Please observe all trail closures and barriers. Trails are closed for a variety of reasons, such as for visitor safety, to protect endangered species, to prevent erosion, and/or to allow new sections of trail to harden. Visitors who disregard trail closures may endanger themselves and any potential rescuers, harm threatened and endangered species, exacerbate erosion, or prevent new sections of trail from properly hardening, which results in the degradation of the trail surface, which in turn may require the closing of the trail for repair. Thank you for your cooperation.
Table of Contents
Trails Blocked by Downed Trees
Storms throughout the year can blow down trees throughout the wooded sections of Point Reyes National Seashore. Please avoid the trails listed below until the downed trees have been cleared. Or, if you do use these trails, don't create new paths to get around any downed trees you encounter; do your best to follow the route of the official trail over, through, or under the downed tree, if it is safe to do so. Walking around downed trees results in the trampling of vegetation and the creation of undesired paths, which can result in increased erosion. Leave No Trace. Thank you for your cooperation in helping better preserve the wildness of your national seashore.
Updated: Monday, January 6, 2020
If you encounter any downed trees, please report them to the Bear Valley Visitor Center (415-464-5100 x2 x5) or to Shawn Maloney (415-464-5154). Please provide as many details as possible, i.e., exact location of the tree on which trail, type of tree (bay, fir, etc.), whether it is bushy or straight, its size and diameter, whether it is on the ground or elevated, whether equestrians can get around it, etc.
If you have recently hiked any of the trails in Point Reyes National Seashore and found the trail conditions other than what is reported here, please email us to let us know. Thanks for your assistance.
Winter storms can result in the flooding of a number of park trails. Please avoid the following trails during the week or so after significant rain storms. Or, if you do use these trails, plan on getting your feet wet. Leave No Trace principles instruct hikers to walk single file in the middle of the trail, even if it is under several inches of water or very muddy. Do not attempt to walk around flooded or muddy areas as doing so results in the trampling of vegetation and the undesired broadening of the width of the trail, which can result in increased erosion. Thank you for your cooperation in helping better preserve the wildness of your national seashore.
The following trails frequently flood during wet winters and springs:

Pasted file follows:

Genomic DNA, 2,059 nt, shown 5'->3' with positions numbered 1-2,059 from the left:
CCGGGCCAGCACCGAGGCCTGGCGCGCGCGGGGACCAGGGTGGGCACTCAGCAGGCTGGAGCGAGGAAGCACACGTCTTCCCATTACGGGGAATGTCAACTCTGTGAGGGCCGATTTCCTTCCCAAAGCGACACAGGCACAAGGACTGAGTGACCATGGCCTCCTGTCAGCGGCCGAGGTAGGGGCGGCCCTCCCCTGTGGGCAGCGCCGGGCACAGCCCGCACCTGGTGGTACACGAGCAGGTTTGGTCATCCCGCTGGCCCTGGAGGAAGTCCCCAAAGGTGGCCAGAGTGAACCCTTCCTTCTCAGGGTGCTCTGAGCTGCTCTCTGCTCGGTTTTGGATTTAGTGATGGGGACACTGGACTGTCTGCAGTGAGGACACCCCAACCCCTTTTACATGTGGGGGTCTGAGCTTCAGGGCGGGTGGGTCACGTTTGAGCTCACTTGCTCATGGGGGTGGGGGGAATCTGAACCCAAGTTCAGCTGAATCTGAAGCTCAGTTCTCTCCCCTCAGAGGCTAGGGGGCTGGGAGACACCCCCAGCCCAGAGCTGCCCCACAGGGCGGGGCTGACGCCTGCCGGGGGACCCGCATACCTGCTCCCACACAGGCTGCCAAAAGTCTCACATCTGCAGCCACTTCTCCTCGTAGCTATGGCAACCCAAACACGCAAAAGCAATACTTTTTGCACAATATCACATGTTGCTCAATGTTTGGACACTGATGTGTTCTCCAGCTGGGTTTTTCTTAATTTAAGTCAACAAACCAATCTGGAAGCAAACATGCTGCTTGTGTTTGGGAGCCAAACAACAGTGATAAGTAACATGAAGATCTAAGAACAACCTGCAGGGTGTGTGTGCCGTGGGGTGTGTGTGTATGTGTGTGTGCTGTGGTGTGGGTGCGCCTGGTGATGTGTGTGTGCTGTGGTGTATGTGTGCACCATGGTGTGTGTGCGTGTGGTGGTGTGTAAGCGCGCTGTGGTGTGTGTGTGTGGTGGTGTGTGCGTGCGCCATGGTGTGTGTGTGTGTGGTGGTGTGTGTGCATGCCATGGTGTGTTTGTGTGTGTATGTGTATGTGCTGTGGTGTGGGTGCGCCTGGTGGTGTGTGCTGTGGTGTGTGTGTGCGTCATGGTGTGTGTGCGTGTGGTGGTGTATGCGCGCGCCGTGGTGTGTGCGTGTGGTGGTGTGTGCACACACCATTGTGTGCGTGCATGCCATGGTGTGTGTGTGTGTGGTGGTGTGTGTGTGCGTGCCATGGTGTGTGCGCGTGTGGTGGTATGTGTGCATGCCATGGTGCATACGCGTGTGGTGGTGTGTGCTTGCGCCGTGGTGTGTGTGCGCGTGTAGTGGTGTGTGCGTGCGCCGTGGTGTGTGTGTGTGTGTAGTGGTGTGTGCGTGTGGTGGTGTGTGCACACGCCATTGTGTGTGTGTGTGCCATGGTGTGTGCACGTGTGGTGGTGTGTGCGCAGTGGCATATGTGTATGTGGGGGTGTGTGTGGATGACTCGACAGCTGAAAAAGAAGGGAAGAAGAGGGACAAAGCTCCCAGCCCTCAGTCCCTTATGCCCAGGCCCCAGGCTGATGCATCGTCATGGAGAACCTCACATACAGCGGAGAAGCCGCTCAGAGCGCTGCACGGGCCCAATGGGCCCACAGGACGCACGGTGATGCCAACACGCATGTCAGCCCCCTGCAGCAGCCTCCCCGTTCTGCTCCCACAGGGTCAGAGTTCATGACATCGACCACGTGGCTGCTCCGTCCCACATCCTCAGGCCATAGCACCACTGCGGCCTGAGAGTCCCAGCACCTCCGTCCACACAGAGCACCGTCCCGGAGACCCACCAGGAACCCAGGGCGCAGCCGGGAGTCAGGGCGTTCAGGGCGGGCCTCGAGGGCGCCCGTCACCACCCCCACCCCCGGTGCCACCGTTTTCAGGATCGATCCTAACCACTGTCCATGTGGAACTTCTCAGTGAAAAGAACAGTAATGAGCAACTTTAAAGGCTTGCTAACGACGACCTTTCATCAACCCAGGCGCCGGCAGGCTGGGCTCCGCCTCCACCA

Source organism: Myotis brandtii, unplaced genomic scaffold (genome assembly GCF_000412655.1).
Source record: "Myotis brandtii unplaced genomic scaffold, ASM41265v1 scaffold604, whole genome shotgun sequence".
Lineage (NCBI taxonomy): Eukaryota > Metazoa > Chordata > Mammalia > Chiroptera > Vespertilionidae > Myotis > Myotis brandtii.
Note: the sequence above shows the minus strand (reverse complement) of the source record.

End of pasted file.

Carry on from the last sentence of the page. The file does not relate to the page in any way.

Laguna Trail seasonal flooding
The Laguna Trail currently passes through a number of vernal pools, which consistently fill in the winter and early spring and dry out in the late spring-early summer. The park cannot drain them as they are protected and provide important habitat for a variety of species. The park hopes to ultimately reroute this section of the Laguna Trail to avoid these vernal pools.
Olema Valley Trail seasonal flooding
During the winter and spring, the Olema Valley Trail is often flooded and very muddy in a number of locations and hikers on this trail in the winter and spring may wish to wear or bring along knee-high waterproof boots. There is a ford just south of the Teixeira trail junction at which the water is frequently knee-deep and opaque with silt, the current strong, and the bottom uneven and covered with unstable, loose stones. This section of Olema Valley Trail is subject to seasonal (winter/spring) flooding.
If you plan to hike or ride a trail that leads through cattle pasture, please read Understanding Working Rangelands: Sharing Open Space: What to Expect from Grazing Livestock (1,314 KB PDF). By understanding basic cattle behavior, you can give yourself a better chance to predict how cattle are likely to react to your presence and in response to your actions. This will help make your hike or ride through these areas safer and more enjoyable.
Trails in Point Reyes National Seashore that pass through cattle pasture:
Trails in the northern district of Golden Gate National Recreation Area that pass through cattle pasture:
Coastal Erosion of Trails to Beaches
Please be aware that coastal zones are dynamic areas and can change from one day to the next. Erosion by waves, rockfalls, or landslides occur frequently. As a result, the condition of lower trail sections leading to beaches are likely to change throughout the season. This may result in abrupt drops on loose, steep gravel to get to and from the beach. Although any beach in the park can be affected, McClures Beach and Palomarin Beach are known to have these hazards. Use caution, remember that you'll have to come back up anything that you descend.